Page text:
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Last Updated Tuesday September 05 2017 02:13 AM IST

Is tourism wrecking the wonders of Meesapulimala?

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Meesapulimala Meesapulimala. Photo: Praveen G. Nair

It was the success of Dulquer Salmaan’s Charlie that pinned Meesapulimala to Kerala’s tourism map. But do the tourists who flock to explore this highland's verdant landscape really know about its biological diversity? Well, I’d say no. There is certainly more to Charlie's Meesapulimala than meets the eye.

Meesapulimala sustains some of Kerala’s largest and most varied flora and fauna. The biodiversity of this place is enriched with waterfalls, Shola forests and lush green mountains that are surrounded by beautiful meadows.

Nilgiri tahrs are often seen in parts of Western Ghats, which are more than 2,000 meters from the sea level. Meesappulimala is thus an important habitat of the Nilgiri tahr and hence, we need to understand the need to protect it from exploitation.

The presence of Rhododendron – the national flower of Nepal, the state tree of Uttarakhand and the state flower of Himachal Pradesh and Nagaland – portrays the importance of this place’s biodiversity. Rhododendron is widely seen near the banks of streams and hill sides. It is a visual treat to the viewer when this tree blossoms with crimson red flowers.

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    A stream between two hill at Meesapulimala. Photo: Praveen G. Nair

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    A view covering Meesapulimala-Kolukkumalai-Anayirangal lake. Photo: Praveen G. Nair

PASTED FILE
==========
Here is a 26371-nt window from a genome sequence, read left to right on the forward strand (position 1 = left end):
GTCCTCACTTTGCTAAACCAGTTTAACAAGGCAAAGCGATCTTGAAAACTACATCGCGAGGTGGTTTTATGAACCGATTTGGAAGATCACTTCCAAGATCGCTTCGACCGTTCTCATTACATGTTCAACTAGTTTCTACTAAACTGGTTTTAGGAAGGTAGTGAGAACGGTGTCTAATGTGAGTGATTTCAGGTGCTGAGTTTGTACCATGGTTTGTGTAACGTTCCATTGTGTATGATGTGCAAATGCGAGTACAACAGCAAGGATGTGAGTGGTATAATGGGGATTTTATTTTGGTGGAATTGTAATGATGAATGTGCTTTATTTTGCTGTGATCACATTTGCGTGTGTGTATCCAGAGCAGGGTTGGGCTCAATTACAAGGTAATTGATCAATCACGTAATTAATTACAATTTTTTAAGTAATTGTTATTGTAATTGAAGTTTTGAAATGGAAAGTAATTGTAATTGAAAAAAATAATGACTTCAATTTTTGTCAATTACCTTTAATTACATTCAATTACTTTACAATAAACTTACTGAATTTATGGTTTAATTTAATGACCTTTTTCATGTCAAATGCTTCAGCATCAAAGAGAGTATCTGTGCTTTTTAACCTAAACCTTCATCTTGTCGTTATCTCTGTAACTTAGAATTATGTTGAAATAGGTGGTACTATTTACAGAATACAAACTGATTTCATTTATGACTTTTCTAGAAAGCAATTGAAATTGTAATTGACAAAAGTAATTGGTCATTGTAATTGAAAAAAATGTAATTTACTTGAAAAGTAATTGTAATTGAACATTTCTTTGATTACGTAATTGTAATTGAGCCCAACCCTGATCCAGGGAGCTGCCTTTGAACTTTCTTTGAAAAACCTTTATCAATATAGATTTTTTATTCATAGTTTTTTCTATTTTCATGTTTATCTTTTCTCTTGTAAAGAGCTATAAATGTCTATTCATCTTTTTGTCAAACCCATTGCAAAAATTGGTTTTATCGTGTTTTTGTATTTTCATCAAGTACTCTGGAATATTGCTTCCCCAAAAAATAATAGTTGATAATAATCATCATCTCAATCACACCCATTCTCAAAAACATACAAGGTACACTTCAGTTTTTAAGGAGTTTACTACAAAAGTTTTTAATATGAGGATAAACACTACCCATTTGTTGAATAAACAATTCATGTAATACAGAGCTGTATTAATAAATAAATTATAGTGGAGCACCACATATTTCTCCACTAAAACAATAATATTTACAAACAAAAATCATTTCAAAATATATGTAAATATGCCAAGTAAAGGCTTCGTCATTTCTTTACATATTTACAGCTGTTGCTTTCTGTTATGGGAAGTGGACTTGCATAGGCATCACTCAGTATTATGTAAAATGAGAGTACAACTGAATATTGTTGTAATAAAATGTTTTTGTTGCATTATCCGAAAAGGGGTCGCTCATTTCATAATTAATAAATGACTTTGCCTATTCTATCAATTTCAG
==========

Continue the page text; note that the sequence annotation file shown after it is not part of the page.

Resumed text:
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    A cloud-covered Meesapulimala valley. Photo: Praveen G. Nair

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    Clouds over hills of Meesapulimala. Photo: Praveen G. Nair

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    A Niligiri tahr gracing in the valley of Meesapulimala. Photo: Praveen G. Nair

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    A sunrise at Meesapulimala. Photo: Praveen G. Nair

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One can also find Grass Jewel butterfly in these hills. This species of butterfly is very rarely seen elsewhere in Kerala. Meesappulimala is a storehouse of butterflies. Some rare species of moths are also seen in this place.

Various kinds of damsel flies and dragon flies can be seen here in large numbers. In my last trip, I was able to see Stream Ruby damselfly and Slender Skimmer dragonfly.

Bird species such as Brown-breasted flycatcher, Grey-breasted laughing thrush can be seen in the Shola forests here. I was also lucky to get a glimpse of Nilgiri flycatcher.

Rock agama lizard and Elliot’s forest lizard, which are only seen in the Western Ghats can also be seen here. One may also see wild dogs.

No proper studies have been carried out in this place to study its environmental importance nor the impact of increasing human interference in this area. Destruction of the Shola forests will endanger the life of the many species that depend on them. Hence, it must be protected to save the endangered species from extinction.

Meesappulimala, which is above 2,640 meters (8,661 ft.), is also the second highest peak in Western Ghats. Making it into a tourist destination will affect its ecosystem, which will in turn, destroy the biodiversity of this place.

Those who go to conquer Meesapulimala should understand that it’s home to vast biodiversity and make sure not to destroy the same. Meesappulimala is our pride and it is our responsibility to safeguard its sheen.

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